Why We Crave Joining Exclusive Groups

In school we were all “equal”. As pupils, part of mass education program, we had no formal way to organise ourselves into preference based groups. But we did it anyway. I can bet that cool kids formed a very tight band in your school, one where admission was invitation only. You may have been part of one but the majority was excluded from the cool kids club and chose to join geekier ones. 

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The behaviour does not change after school. Unlike schools, workplaces have very deep formal hierarchies. But the tendency to group ourselves into affinity-driven informal groups remains. In any corporation there are unofficial crowds where decisions are being made. It’s what people mean when they complain that there is too much politics in a company or that decisions are not transparent enough. 

But C.S. Lewis (the author of Narnia series and famous among Christian apologists) noted that these separate, informal hierarchies are part of our existence. They are not even a modern discovery, as humans have been operating this way for millennia. He called them “Inner Rings”:

“[An Inner Ring] is not a formally organised secret society with officers and rules which you would be told after you had been admitted. You are never formally and explicitly admitted by anyone. You discover gradually, in almost indefinable ways, that it exists and that you are outside it; and then later, perhaps, that you are inside it.

There are what correspond to passwords, but they are too spontaneous and informal. A particular slang, the use of particular nicknames, an allusive manner of conversation, are the marks. But it is not so constant. It is not easy, even at a given moment, to say who is inside and who is outside. Some people are obviously in and some are obviously out, but there are always several on the borderline. 

There are no formal admissions or expulsions. People think they are in it after they have in fact been pushed out of it, or before they have been allowed in: this provides great amusement for those who are really inside. It has no fixed name. The only certain rule is that the insiders and outsiders call it by different names. From inside it may be designated, in simple cases, by mere enumeration: it may be called “You and Tony and me.” When it is very secure and comparatively stable in membership it calls itself “we.” When it has to be expanded to meet a particular emergency it calls itself “all the sensible people at this place.” From outside, if you have dispaired of getting into it, you call it “That gang” or “they” or “So-and-so and his set” or “The Caucus” or “The Inner Ring.” If you are a candidate for admission you probably don’t call it anything. To discuss it with the other outsiders would make you feel outside yourself. And to mention talking to the man who is inside, and who may help you if this present conversation goes well, would be madness.”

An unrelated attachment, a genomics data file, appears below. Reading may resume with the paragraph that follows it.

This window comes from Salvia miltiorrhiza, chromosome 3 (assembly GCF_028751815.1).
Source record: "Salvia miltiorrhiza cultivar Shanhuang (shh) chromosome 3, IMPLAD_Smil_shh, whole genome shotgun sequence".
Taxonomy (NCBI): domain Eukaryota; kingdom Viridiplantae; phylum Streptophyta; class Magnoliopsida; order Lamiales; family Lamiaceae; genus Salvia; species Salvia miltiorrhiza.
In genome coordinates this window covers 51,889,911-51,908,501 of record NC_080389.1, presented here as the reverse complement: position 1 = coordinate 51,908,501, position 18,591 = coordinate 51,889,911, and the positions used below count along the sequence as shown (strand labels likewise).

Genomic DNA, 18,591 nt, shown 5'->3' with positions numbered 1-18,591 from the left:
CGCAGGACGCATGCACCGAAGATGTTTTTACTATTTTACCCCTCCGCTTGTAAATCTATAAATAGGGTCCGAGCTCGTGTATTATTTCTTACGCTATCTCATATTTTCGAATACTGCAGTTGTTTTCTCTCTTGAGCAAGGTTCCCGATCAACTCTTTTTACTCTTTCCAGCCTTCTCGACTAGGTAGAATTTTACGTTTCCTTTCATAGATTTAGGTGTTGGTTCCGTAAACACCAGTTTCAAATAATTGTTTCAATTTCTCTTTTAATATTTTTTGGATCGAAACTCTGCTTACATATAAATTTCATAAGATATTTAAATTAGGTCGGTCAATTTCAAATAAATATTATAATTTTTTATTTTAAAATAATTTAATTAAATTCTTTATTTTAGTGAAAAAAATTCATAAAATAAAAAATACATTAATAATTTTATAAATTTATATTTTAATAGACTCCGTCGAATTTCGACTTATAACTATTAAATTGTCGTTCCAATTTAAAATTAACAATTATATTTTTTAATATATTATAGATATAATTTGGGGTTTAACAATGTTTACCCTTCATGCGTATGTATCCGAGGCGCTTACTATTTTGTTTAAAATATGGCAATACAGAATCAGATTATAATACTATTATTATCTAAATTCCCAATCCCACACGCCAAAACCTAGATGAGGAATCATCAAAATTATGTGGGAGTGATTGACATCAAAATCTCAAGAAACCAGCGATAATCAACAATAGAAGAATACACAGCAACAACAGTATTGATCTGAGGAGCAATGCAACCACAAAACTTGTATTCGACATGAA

CS Lewis brilliantly explained something that has no clear definition but that we all experience since we are born. Our instinct would be to label these informal groups as artificial and un-fair. But Lewis is quick to correct our instincts. There is nothing un-natural about inner-circles. On the contrary, there is stronger argument to label formal hierarchies as un-natural. It’s also hard to place an ethical label on a natural occurring phenomena. And that’s Lewis’s observation, that we all want to be part of these inner rings. 

The benefits and dangers of Inner Rings

Inner Rings may be considered harmful and dangerous because they have the ability to exclude and separate individuals. Especially today, when exclusion is automatically labelled as bad.  Yet, Inner Rings are in fact beneficial to our society because they divide the individuals into social groups where they can be comfortable with. We all want to be special to someone or several someone. We all want to be valued and valuable. And Lewis says that there’s nothing wrong with inner rings in and of themselves. They’re simply structures filled with people longing to be connected.

I believe that in all men’s lives at certain periods, and in many men’s lives at all periods between infancy and extreme old age, one of the most dominant elements is the desire to be inside the local Ring and the terror of being left outside.” 

What Lewis warns us against is our insatiable desire to pursue new rings. When we get inside a ring we want to be part of an even more exclusionary group. When we get to the bottom of it we seek the other shinny ring. It is a vicious circle. 

"Unless you take measures to prevent it, this desire is going to be one of the chief motives of your life, from the first day on which you enter your profession until the day when you are too old to care. "

Escaping the Desire

But there is a way out. Lewis recommends that we participate in some activity that we enjoy and do it often. He offers music as an example. We start a group, then invite others who would like to join us in playing music. A relationship based on a common interest and friendship, not a silly desire for “power”. This is the real foundation for a community. When we form a community that grows friendship, we create what we seek, friends who care about the welfare and personal growth of one another. To outsiders, it may look like an exclusive inner ring. We all know, however, that it’s open to anyone who shares our values, even if this is simply valuing friends with whom we play music.

Read more about CS Lewis's argument. You can also read The Art of the Community for more insights into what makes communities work.